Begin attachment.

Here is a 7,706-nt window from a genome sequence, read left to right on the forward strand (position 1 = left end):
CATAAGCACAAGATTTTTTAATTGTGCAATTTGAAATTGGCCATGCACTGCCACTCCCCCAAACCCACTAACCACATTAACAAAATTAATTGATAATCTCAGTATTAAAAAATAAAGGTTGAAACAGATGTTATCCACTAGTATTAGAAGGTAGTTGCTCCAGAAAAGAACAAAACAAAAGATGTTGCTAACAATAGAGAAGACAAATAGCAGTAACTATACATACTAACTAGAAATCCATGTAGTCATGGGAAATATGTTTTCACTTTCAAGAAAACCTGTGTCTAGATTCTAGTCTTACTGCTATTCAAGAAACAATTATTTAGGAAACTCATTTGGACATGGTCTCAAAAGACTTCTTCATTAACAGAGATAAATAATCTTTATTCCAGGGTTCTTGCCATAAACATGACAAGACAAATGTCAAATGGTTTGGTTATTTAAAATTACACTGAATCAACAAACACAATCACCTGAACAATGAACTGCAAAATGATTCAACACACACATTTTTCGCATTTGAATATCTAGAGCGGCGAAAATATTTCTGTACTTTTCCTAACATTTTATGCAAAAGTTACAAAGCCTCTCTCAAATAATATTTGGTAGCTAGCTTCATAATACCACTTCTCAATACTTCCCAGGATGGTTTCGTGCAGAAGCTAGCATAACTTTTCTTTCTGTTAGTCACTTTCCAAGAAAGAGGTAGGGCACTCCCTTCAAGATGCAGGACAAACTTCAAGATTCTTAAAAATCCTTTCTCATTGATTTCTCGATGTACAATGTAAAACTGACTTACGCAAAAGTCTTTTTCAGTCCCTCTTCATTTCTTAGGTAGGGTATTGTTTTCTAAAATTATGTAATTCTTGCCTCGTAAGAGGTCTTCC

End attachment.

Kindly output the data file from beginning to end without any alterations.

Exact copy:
Here is a 7,706-nt window from a genome sequence, read left to right on the forward strand (position 1 = left end):
CATAAGCACAAGATTTTTTAATTGTGCAATTTGAAATTGGCCATGCACTGCCACTCCCCCAAACCCACTAACCACATTAACAAAATTAATTGATAATCTCAGTATTAAAAAATAAAGGTTGAAACAGATGTTATCCACTAGTATTAGAAGGTAGTTGCTCCAGAAAAGAACAAAACAAAAGATGTTGCTAACAATAGAGAAGACAAATAGCAGTAACTATACATACTAACTAGAAATCCATGTAGTCATGGGAAATATGTTTTCACTTTCAAGAAAACCTGTGTCTAGATTCTAGTCTTACTGCTATTCAAGAAACAATTATTTAGGAAACTCATTTGGACATGGTCTCAAAAGACTTCTTCATTAACAGAGATAAATAATCTTTATTCCAGGGTTCTTGCCATAAACATGACAAGACAAATGTCAAATGGTTTGGTTATTTAAAATTACACTGAATCAACAAACACAATCACCTGAACAATGAACTGCAAAATGATTCAACACACACATTTTTCGCATTTGAATATCTAGAGCGGCGAAAATATTTCTGTACTTTTCCTAACATTTTATGCAAAAGTTACAAAGCCTCTCTCAAATAATATTTGGTAGCTAGCTTCATAATACCACTTCTCAATACTTCCCAGGATGGTTTCGTGCAGAAGCTAGCATAACTTTTCTTTCTGTTAGTCACTTTCCAAGAAAGAGGTAGGGCACTCCCTTCAAGATGCAGGACAAACTTCAAGATTCTTAAAAATCCTTTCTCATTGATTTCTCGATGTACAATGTAAAACTGACTTACGCAAAAGTCTTTTTCAGTCCCTCTTCATTTCTTAGGTAGGGTATTGTTTTCTAAAATTATGTAATTCTTGCCTCGTAAGAGGTCTTCC